Botham, who has been limited to media work since his retirement as a player three years ago, will be on the winter tour as a Sky TV commentator. But, as Lloyd revealed yesterday, he will also be involved in bowling coaching as England try to prepare for next summer's Ashes series against Australia.
Lloyd said: "I have wanted Ian to be involved with us for some time. And this winter we will be using his technical skills - especially on the bowling side. Ian is very happy to be asked - and the invitation has come from me. I have been mates with him for a long time and this is a personal arrangement."
It is not thought that any money is involved but Botham's unofficial appointment represents a major coup for Lloyd, who took over as England coach on a full-time, two-year contract at the end of the summer after initially being given the job on a trial basis back in April.
The England team leave for their 14-week tour on 25 November and Botham is expected in Zimbabwe shortly before the first of two Tests against the Zimbabweans either side of Christmas. England then play three Tests in New Zealand in the New Year.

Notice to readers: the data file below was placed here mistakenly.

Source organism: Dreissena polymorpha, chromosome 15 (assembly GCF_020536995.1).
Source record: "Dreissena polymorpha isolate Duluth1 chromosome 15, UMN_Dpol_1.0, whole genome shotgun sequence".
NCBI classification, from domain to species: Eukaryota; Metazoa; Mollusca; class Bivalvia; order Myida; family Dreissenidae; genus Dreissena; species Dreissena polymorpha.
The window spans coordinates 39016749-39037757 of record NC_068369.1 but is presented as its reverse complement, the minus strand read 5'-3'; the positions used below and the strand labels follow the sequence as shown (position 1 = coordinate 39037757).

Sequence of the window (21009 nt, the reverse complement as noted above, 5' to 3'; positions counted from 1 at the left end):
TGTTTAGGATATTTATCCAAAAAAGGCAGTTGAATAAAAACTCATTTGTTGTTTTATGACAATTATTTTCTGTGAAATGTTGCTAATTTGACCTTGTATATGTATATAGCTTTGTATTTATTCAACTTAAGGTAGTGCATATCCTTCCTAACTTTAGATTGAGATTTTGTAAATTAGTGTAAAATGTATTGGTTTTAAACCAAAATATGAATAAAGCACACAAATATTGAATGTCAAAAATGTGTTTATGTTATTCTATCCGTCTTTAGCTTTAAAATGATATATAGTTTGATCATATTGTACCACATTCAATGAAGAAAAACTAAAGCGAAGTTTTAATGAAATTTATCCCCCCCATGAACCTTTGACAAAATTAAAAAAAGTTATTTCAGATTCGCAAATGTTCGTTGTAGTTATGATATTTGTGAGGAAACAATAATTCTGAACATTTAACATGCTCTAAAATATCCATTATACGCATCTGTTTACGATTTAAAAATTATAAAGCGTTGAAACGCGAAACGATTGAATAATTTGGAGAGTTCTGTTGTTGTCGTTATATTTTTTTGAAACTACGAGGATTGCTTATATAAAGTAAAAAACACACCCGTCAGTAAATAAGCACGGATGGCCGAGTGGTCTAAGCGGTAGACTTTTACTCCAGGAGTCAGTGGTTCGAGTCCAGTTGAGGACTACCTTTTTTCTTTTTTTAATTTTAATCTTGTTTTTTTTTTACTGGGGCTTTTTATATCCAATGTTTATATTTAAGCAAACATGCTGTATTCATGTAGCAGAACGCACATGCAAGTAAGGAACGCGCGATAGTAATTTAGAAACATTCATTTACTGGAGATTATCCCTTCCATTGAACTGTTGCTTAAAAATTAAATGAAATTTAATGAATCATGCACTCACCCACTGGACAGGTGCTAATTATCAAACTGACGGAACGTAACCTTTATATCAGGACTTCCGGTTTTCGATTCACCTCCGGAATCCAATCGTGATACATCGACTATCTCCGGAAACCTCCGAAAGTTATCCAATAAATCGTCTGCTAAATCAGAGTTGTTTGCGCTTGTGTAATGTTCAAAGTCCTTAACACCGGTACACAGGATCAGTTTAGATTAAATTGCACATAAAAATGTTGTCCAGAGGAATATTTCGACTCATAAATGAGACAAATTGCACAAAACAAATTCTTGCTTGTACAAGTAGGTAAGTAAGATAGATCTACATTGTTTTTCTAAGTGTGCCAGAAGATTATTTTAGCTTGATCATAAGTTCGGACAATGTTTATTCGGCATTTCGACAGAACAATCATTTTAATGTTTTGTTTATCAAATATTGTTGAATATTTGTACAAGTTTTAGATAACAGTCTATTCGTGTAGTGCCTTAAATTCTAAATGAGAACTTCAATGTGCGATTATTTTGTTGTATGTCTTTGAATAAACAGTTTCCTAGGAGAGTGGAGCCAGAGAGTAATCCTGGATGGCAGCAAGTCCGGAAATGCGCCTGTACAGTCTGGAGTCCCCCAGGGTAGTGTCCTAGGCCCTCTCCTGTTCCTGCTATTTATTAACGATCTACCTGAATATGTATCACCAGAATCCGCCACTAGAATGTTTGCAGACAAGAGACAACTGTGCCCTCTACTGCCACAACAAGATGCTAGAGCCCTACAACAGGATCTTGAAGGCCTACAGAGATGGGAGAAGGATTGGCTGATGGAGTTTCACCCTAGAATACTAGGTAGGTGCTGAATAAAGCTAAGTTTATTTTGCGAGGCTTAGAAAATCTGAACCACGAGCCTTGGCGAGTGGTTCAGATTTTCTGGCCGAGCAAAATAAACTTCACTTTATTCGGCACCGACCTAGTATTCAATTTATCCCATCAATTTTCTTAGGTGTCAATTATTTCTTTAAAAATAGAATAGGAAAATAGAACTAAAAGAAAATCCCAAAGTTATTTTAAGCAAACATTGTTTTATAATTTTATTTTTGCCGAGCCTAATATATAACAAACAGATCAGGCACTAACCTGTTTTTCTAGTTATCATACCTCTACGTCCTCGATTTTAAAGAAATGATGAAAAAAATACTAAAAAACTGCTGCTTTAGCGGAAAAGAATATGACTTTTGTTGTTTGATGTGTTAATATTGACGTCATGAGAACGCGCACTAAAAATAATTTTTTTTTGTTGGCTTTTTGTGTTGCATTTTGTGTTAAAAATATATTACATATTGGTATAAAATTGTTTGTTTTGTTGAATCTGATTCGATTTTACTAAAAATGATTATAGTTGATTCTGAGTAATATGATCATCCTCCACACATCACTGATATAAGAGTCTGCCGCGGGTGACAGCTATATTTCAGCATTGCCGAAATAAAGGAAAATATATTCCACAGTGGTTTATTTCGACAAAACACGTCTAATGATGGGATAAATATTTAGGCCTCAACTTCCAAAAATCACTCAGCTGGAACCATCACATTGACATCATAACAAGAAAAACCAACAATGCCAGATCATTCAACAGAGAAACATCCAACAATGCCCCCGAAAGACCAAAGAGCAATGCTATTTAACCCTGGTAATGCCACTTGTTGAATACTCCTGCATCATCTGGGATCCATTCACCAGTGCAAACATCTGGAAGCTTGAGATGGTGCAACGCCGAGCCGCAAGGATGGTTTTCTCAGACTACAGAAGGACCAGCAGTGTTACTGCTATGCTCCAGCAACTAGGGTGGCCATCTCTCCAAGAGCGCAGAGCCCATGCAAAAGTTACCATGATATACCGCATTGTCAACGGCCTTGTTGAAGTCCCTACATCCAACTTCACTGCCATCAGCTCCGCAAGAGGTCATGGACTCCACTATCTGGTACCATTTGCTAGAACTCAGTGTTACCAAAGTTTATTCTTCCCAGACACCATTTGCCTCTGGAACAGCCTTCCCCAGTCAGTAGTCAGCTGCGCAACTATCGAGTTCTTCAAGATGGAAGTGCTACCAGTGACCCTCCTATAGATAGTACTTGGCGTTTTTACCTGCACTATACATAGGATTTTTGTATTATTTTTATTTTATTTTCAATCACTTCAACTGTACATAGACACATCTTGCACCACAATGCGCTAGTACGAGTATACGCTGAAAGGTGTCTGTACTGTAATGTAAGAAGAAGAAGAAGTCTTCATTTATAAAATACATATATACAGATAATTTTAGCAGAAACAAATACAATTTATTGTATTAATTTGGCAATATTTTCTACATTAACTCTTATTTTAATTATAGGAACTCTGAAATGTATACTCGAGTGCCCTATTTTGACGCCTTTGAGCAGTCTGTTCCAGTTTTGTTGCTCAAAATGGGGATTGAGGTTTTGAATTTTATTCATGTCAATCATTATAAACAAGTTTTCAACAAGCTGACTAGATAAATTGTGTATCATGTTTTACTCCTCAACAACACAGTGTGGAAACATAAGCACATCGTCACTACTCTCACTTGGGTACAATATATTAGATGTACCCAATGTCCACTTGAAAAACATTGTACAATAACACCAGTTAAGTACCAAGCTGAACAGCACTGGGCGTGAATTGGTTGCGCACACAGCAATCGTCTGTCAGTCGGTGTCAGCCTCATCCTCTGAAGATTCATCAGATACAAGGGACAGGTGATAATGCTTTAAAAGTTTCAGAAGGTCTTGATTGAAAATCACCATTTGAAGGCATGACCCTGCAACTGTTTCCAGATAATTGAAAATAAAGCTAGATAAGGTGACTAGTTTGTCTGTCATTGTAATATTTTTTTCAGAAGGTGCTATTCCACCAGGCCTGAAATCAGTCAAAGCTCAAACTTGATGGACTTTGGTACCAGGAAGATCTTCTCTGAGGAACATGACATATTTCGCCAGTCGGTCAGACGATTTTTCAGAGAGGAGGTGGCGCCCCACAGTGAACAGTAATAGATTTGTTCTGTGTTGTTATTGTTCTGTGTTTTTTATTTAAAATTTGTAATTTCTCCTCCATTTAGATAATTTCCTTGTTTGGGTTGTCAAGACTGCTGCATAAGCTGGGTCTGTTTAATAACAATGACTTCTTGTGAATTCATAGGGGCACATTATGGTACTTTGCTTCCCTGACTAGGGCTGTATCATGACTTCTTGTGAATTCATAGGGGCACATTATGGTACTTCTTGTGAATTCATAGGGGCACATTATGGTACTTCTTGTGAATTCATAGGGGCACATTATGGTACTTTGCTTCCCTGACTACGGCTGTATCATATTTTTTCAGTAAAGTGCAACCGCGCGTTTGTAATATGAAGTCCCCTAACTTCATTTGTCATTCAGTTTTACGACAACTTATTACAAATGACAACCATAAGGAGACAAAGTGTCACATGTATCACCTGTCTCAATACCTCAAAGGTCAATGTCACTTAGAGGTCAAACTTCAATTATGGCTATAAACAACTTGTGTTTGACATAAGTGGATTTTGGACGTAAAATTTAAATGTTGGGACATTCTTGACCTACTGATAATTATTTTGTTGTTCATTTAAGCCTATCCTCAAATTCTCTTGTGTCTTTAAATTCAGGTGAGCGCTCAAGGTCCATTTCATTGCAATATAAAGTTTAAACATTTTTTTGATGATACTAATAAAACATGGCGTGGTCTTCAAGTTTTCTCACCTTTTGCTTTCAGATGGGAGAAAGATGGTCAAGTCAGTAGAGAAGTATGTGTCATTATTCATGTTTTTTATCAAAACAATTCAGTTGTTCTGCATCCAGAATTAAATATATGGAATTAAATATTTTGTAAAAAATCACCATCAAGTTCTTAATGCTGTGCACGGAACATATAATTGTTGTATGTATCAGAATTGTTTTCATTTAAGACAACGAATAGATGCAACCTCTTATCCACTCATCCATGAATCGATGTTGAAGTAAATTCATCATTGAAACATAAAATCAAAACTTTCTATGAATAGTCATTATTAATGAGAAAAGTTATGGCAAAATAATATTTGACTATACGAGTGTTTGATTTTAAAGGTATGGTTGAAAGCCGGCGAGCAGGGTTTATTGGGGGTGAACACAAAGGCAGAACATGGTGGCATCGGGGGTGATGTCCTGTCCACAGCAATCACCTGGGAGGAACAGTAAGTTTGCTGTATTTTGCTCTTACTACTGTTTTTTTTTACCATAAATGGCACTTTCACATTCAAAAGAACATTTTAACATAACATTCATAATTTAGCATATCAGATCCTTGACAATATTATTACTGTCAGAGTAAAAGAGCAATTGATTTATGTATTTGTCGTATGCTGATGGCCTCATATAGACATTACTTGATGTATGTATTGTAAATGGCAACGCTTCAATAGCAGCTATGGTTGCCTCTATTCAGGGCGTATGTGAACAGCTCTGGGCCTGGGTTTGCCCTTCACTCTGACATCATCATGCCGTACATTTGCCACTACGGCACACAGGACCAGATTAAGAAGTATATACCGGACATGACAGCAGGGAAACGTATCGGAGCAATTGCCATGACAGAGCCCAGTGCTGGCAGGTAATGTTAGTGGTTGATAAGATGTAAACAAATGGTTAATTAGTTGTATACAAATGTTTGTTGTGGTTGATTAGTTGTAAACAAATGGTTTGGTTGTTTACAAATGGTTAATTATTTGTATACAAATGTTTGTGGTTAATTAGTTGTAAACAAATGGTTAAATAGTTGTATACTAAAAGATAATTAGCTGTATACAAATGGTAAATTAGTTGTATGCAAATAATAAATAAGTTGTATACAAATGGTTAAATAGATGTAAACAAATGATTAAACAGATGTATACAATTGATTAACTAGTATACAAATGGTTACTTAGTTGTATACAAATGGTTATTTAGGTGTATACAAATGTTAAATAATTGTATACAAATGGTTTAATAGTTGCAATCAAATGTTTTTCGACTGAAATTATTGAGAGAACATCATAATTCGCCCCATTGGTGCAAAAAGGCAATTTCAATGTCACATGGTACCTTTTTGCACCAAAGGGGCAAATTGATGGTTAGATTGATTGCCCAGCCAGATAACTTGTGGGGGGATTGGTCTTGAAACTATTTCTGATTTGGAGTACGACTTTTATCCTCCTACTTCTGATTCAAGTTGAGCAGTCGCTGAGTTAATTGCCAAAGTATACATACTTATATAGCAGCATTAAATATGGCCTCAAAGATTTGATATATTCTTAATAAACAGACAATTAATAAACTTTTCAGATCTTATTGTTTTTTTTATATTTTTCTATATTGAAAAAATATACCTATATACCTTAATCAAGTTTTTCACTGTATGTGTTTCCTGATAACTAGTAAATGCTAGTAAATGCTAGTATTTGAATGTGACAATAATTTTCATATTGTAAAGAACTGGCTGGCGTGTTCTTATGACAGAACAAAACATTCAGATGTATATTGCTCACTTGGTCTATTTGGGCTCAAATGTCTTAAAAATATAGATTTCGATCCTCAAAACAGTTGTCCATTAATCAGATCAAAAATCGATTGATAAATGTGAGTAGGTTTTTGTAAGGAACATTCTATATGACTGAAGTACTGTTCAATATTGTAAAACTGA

Botham was frequently outspoken during his record-breaking but turbulent Test career, most notably in his description of the England selectors as "gin-swilling dodderers". That and a number of other transgressions, including smoking cannabis - for which he was banned for three months - and being charged after an assault during an aeroplane flight in Australia, ensured that Botham would not find it easy to get back into the England set-up at any level following his final Test match, against Pakistan at Lord's in 1992.
At the start of last season he was nominated as an England selector by Northamptonshire and Derbyshire but was soundly beaten in the election by Graham Gooch and David Graveney. Botham's newspaper and television commitments, plus his own admission that he did not relish the prospect of watching endless hours of county cricket, undoubtedly counted against him.
Later in the summer, along with his former England team-mate Allan Lamb, Botham lost a protracted and costly libel action against the former Pakistan captain Imran Khan, which many observers felt did little for the game's image, or that of Botham himself.
Now Botham, whose coaching at the moment extends to the Sultan of Brunei's son, has been given the green light by Lloyd but, great all-rounder though he was, it remains to be seen whether he has the capacity to translate his extraordinary natural ability into language that less gifted players can understand.Reuse content